Thomas Henry Wyatt (1807-1880) and David Brandon (1813-1897) have a reputation of being among the also-rans of Victorian architecture. In the earlier part of their careers, the two architects had a professional partnership which lasted from 1838 until 1851, whereupon they went their separate ways. They were commercially successful, taking on the full range of commissions typically handled by architects of the time – from lunatic asylums to railway stations – but have seldom been viewed as more than merely competent. In The Victorian Country House, Mark Girouard notes somewhat sniffily that Brandon was ‘Predominantly a country house architect, and kept undeviatingly to the Jacobean style, which he and Wyatt made only too much their own’.
Nor has such an assessment been confined to commentators of our own time. Wyatt’s copious output was more respected for its volume than admired for its quality, and even as august a periodical as The Building News damned it with faint praise in its obituary of him as ‘not distinguished for any marked originality or power of expression’. Perhaps he was felt to have buckled under the weight of expectations – he was, after all, a scion of a famous architectural dynasty (James Wyatt was a cousin, Matthew Digby Wyatt his younger brother) and the risk of unfavourable comparisons was high.
But as so often happens with prolific figures in almost any branch of the arts, they have been dismissed on the basis of lazy generalisations. No one who has seen, for example, T.H. Wyatt’s splendid estate churches at Bemerton (1859-1861) and Fonthill Gifford (1866) in Wiltshire could be left in any doubt that he was an architect of real ability. While still in partnership with Brandon, he designed at Wilton in the same county a grand and lavish church in an Italian Romanesque style, built in 1841-1845 and among the finest ecclesiastical works of that decade.
And then we have this – the former Shire Hall and Assize Court (now Y Gaer Museum, Art Gallery and Library) in Brecon of 1839-1843. It is an unexpected thing to find in Wyatt and Brandon’s output and indeed unexpected generally for the period, when the Greek Revival was already on the wane. But it is notable for far more than that, as this is a cleverly crafted piece of design and an intelligent response to its site.
The big problem with neo-classicism generally and the Greek Revival in particular is the dominance of the temple front. That is to say, an archaeologically pure motif necessary to declare allegiance to the heritage of antiquity somehow has to be incorporated into building types that have nothing whatsoever to do temples. The result in unimaginative hands is usually a dull symmetrical box with a regular grid of sash windows and a portico in the centre, and there are enough examples up and down the land to prove the point. The need for all openings to be trabeated rather than arched all too often exacerbates the dullness.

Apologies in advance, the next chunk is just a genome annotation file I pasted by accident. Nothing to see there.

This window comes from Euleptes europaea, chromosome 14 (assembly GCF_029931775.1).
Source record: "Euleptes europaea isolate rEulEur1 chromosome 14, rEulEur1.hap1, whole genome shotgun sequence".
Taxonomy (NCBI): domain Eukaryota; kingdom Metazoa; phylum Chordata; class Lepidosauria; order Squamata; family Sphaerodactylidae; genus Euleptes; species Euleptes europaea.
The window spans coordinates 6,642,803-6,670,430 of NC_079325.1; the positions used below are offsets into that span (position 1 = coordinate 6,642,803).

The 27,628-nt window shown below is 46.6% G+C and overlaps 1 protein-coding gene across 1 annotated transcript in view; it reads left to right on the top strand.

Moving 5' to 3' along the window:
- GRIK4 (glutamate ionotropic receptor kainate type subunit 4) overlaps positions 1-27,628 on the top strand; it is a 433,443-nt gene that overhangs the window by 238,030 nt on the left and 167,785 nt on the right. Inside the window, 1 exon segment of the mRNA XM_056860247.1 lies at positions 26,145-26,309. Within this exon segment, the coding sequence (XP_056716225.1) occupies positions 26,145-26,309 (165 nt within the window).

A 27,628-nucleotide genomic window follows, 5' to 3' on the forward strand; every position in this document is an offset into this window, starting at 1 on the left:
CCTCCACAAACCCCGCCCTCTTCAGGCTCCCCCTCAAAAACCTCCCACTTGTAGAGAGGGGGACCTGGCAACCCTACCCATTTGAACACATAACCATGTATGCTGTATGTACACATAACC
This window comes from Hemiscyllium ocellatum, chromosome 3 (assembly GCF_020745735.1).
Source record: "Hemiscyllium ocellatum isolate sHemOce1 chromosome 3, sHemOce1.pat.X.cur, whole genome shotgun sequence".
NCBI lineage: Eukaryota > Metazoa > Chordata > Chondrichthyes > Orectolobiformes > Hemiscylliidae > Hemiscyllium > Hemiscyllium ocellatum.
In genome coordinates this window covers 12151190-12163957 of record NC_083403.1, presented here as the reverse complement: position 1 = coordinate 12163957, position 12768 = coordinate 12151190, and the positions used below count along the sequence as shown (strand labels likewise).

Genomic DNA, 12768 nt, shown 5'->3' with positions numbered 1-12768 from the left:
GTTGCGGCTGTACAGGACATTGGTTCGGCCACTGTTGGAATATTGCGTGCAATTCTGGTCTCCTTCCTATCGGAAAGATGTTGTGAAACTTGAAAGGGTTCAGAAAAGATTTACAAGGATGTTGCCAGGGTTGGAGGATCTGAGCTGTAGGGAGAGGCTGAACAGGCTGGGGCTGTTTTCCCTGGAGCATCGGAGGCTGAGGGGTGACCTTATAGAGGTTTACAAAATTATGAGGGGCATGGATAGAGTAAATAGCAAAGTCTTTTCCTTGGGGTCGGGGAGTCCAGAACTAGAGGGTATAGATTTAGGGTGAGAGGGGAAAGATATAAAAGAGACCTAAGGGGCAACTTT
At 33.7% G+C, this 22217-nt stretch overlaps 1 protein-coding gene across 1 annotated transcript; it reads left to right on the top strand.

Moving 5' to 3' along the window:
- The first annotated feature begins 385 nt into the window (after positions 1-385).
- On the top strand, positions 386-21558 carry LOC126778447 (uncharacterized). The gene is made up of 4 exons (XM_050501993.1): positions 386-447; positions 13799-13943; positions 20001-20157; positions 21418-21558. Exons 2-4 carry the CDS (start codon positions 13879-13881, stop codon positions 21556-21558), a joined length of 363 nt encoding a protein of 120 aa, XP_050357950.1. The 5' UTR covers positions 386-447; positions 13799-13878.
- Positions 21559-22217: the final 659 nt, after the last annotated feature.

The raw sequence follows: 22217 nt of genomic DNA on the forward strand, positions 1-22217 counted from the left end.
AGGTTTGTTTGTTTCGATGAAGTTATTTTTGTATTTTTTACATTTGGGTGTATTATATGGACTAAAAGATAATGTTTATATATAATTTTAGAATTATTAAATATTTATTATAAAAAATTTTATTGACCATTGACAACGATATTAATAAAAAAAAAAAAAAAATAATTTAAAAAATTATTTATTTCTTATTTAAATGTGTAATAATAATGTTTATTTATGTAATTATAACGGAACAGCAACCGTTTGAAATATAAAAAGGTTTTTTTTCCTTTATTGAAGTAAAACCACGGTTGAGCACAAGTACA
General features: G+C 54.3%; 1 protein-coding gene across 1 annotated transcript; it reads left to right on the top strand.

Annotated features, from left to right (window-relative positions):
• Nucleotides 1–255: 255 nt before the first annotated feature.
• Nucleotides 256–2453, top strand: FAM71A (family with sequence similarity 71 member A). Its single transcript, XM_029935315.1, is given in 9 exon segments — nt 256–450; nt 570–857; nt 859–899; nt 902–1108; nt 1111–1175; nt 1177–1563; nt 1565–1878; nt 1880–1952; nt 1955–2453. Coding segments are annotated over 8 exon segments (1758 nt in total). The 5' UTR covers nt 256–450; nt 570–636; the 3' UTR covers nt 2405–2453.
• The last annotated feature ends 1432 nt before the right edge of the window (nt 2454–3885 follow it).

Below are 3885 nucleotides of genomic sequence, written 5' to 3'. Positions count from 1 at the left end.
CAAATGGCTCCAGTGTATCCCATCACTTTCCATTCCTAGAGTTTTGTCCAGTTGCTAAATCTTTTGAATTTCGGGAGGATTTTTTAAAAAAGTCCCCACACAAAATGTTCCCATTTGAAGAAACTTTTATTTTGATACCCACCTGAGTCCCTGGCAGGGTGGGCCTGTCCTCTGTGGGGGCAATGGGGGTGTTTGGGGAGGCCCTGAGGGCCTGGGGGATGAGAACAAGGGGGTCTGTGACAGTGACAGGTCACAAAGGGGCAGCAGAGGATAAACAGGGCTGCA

But here the problem has been looked at anew. The main volume of the building is a longitudinal box placed end-on to the street, with taught, elegant proportions and a deep cornice and prominent triglyphs to emphasise the form. The tetrastyle Doric portico is placed on the flank wall – an unconventional solution, but a very effective one, since it creates a grand spreading frontage that commands its location overlooking the junction of two streets. This is locked into place with flanking pavilions, the windows skilfully articulated with pilasters to tie them visually into a grand vertical rhythm of solids and voids controlling the entire composition. To the rear, aligned with the portico, is the former courtroom with its polygonal apse, blind externally but with a grand Ionic exedra internally. The whole is seen against the spectacular backdrop of the Usk Valley. As Julian Orbach has noted, the composition owes more than a little to the Assize Court that Wyatt had designed four years earlier for the Wiltshire town of Devizes while still a sole practitioner, but the use of the Greek Doric rather than Ionic order gives it a great deal more punch.
Young man’s architecture? Wyatt was in his 30s and Brandon was in his 20s when they designed Shire Hall and just starting out in their professional partnership. By the time of his death, Wyatt’s output stood at 400 works and The Builder concluded in its obituary ‘That one man could have, unaided, designed and superintended so large a number of buildings… is not probable and it was Mr Wyatt’s invariable habit to acknowledge the help rendered to him by his pupils and assistants’. One of these, incidentally, was almost certainly a young Joseph Peacock. Perhaps the variable quality of Wyatt’s work results less from a lack of talent than from circumstances diluting his personal contribution on occasions. If so, one regrets it, but it is some consolation to know that the 19th century practitioners were afflicted by the same ills as the ‘starchitects’ of our own time.